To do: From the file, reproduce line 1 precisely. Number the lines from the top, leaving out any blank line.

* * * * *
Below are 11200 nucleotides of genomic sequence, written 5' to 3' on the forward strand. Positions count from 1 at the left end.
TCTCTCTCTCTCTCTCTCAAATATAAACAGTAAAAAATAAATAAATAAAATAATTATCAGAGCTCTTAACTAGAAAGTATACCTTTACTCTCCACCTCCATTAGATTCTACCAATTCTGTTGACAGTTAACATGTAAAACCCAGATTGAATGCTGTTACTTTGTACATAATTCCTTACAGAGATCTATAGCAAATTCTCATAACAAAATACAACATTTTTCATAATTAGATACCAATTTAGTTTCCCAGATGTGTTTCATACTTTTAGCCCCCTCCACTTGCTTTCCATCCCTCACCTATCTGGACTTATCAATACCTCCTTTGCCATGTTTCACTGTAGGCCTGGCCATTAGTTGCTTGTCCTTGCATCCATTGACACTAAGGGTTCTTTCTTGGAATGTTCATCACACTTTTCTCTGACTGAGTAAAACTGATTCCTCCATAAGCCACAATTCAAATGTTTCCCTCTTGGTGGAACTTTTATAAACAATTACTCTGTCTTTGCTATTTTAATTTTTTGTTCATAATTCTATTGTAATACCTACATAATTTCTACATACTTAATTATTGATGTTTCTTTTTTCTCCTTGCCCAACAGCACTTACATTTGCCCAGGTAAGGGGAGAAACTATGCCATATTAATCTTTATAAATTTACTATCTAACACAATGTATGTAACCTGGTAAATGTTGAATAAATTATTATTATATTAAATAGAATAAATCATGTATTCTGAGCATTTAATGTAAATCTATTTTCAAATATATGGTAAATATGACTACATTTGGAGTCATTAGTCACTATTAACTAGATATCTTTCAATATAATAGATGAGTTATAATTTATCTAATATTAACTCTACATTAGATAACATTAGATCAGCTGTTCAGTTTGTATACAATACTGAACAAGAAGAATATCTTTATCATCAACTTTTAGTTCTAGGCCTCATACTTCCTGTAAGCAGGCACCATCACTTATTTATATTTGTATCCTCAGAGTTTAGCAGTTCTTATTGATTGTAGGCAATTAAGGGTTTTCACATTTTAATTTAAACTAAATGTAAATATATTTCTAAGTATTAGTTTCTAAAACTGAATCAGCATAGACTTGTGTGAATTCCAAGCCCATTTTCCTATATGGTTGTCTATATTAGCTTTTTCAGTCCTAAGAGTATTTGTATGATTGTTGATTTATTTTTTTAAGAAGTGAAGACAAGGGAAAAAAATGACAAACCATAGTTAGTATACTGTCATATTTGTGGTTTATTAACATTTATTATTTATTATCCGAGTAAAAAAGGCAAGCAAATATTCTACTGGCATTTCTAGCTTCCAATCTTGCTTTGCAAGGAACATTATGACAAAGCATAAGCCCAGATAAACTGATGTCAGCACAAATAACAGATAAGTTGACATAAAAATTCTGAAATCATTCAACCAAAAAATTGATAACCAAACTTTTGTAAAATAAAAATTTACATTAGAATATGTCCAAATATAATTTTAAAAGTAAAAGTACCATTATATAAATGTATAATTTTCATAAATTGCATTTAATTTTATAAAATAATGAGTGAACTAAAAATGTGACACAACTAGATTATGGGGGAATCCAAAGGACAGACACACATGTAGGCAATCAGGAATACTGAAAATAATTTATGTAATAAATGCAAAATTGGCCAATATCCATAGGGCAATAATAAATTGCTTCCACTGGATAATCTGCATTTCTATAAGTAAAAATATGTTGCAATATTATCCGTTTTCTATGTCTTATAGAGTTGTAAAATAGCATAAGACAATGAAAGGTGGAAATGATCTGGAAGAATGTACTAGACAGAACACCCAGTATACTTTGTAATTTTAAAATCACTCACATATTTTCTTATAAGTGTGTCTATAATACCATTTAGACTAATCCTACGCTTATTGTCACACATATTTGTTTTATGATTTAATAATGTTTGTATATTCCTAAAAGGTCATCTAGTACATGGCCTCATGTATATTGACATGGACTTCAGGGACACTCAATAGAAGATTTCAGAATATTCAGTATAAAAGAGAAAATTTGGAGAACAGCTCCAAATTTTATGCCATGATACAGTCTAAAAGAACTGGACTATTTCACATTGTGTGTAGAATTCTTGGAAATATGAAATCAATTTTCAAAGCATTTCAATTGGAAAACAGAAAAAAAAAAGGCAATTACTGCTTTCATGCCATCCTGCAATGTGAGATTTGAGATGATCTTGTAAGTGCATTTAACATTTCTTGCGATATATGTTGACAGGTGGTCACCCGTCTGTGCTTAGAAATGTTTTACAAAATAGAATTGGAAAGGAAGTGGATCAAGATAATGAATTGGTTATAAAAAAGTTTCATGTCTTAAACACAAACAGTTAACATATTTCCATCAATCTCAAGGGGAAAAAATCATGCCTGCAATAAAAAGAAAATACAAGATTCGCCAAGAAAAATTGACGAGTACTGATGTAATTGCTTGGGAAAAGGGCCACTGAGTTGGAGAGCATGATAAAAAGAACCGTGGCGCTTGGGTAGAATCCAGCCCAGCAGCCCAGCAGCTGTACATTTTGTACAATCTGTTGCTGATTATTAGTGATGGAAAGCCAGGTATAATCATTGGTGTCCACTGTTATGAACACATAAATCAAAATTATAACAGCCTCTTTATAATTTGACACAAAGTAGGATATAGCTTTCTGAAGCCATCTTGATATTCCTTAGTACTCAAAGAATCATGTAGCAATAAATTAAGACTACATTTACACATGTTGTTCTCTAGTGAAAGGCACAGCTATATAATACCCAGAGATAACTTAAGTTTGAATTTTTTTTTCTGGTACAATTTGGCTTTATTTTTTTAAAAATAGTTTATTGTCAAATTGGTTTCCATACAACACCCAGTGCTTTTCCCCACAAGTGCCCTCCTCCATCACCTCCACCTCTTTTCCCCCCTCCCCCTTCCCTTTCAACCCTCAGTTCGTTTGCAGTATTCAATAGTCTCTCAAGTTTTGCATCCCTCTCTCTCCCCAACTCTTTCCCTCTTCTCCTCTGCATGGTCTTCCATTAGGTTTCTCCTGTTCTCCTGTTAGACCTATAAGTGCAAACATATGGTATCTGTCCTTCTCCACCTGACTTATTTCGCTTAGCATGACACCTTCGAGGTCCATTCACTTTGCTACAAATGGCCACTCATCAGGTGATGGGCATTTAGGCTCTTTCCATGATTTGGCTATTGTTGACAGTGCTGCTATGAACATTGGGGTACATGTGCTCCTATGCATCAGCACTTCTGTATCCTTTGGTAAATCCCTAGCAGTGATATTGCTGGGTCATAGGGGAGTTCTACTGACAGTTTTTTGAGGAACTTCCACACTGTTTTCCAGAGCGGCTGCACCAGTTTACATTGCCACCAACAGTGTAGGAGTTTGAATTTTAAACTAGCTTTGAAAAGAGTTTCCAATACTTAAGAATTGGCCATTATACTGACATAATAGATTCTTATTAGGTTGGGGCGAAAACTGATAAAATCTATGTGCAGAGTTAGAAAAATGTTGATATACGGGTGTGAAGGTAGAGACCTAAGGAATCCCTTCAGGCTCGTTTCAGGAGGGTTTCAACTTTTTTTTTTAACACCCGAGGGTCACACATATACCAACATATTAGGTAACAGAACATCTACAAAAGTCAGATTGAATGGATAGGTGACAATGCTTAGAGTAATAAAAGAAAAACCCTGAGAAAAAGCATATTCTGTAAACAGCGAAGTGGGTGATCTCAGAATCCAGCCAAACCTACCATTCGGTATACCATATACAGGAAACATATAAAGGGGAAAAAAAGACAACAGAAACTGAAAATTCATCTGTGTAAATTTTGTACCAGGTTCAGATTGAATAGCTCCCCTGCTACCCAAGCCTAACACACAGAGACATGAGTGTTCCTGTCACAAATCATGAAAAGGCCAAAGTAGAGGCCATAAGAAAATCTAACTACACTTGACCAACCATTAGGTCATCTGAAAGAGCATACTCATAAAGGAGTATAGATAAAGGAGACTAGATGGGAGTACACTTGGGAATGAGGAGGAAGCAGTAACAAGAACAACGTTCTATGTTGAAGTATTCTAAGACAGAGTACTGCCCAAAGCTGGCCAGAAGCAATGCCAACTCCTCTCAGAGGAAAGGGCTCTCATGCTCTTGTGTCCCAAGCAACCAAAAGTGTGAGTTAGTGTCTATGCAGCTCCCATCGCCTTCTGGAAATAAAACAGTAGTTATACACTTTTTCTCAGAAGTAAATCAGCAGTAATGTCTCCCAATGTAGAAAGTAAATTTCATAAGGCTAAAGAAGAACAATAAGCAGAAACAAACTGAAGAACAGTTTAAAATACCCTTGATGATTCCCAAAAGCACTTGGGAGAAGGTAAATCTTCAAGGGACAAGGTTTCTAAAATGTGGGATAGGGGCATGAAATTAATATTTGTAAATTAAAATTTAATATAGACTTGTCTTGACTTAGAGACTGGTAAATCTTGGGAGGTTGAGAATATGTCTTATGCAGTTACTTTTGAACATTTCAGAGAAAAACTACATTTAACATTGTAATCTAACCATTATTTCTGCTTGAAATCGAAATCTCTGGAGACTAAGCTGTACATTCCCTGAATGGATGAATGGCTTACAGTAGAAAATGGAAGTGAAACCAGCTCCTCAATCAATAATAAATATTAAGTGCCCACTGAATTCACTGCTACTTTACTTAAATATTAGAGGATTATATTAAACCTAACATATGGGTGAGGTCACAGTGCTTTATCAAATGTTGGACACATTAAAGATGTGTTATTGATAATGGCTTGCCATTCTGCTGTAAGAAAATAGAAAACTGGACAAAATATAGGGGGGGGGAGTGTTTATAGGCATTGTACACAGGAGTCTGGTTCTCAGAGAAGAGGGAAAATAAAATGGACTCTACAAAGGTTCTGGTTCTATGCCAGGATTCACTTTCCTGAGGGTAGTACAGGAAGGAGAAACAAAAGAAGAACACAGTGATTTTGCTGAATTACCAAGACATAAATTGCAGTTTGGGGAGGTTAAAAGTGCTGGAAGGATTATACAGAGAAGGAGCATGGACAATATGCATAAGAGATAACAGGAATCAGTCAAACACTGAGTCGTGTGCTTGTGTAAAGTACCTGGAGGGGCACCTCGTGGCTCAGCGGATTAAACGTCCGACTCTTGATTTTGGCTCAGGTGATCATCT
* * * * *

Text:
Below are 11200 nucleotides of genomic sequence, written 5' to 3' on the forward strand. Positions count from 1 at the left end.